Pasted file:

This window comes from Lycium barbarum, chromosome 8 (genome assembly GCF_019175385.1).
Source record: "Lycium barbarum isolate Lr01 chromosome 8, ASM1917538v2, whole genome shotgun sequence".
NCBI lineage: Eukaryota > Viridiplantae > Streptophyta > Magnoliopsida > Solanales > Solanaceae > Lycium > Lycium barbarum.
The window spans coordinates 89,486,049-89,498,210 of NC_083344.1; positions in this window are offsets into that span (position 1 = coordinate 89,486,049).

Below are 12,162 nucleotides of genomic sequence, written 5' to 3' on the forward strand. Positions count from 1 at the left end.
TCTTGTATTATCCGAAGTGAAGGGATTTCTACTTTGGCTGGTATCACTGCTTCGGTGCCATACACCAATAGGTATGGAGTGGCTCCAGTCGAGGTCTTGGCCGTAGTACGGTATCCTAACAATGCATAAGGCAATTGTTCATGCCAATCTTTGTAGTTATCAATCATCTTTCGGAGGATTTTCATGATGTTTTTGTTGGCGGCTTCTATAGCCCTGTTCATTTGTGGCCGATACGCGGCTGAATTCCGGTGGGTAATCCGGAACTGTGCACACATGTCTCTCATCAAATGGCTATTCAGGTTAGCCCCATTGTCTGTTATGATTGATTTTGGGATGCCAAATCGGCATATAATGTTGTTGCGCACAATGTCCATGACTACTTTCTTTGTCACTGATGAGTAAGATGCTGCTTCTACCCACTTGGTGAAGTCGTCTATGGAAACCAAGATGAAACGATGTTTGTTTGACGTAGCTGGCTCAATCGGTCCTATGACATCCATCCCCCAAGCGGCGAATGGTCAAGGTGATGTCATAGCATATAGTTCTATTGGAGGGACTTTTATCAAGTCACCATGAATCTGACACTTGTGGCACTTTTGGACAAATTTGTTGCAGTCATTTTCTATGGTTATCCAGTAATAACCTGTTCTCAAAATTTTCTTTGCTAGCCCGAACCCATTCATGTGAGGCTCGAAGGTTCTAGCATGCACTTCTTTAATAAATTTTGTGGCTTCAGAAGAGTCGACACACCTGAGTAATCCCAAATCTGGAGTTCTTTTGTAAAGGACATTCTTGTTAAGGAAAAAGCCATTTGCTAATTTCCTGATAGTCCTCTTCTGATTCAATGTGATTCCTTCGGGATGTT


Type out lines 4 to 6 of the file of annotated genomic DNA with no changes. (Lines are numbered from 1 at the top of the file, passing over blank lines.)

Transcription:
The window spans coordinates 89,486,049-89,498,210 of NC_083344.1; positions in this window are offsets into that span (position 1 = coordinate 89,486,049).

Below are 12,162 nucleotides of genomic sequence, written 5' to 3' on the forward strand. Positions count from 1 at the left end.
TCTTGTATTATCCGAAGTGAAGGGATTTCTACTTTGGCTGGTATCACTGCTTCGGTGCCATACACCAATAGGTATGGAGTGGCTCCAGTCGAGGTCTTGGCCGTAGTACGGTATCCTAACAATGCATAAGGCAATTGTTCATGCCAATCTTTGTAGTTATCAATCATCTTTCGGAGGATTTTCATGATGTTTTTGTTGGCGGCTTCTATAGCCCTGTTCATTTGTGGCCGATACGCGGCTGAATTCCGGTGGGTAATCCGGAACTGTGCACACATGTCTCTCATCAAATGGCTATTCAGGTTAGCCCCATTGTCTGTTATGATTGATTTTGGGATGCCAAATCGGCATATAATGTTGTTGCGCACAATGTCCATGACTACTTTCTTTGTCACTGATGAGTAAGATGCTGCTTCTACCCACTTGGTGAAGTCGTCTATGGAAACCAAGATGAAACGATGTTTGTTTGACGTAGCTGGCTCAATCGGTCCTATGACATCCATCCCCCAAGCGGCGAATGGTCAAGGTGATGTCATAGCATATAGTTCTATTGGAGGGACTTTTATCAAGTCACCATGAATCTGACACTTGTGGCACTTTTGGACAAATTTGTTGCAGTCATTTTCTATGGTTATCCAGTAATAACCTGTTCTCAAAATTTTCTTTGCTAGCCCGAACCCATTCATGTGAGGCTCGAAGGTTCTAGCATGCACTTCTTTAATAAATTTTGTGGCTTCAGAAGAGTCGACACACCTGAGTAATCCCAAATCTGGAGTTCTTTTGTAAAGGACATTCTTGTTAAGGAAAAAGCCATTTGCTAATTTCCTGATAGTCCTCTTCTGATTCAATGTGATTCCTTCGGGATGTT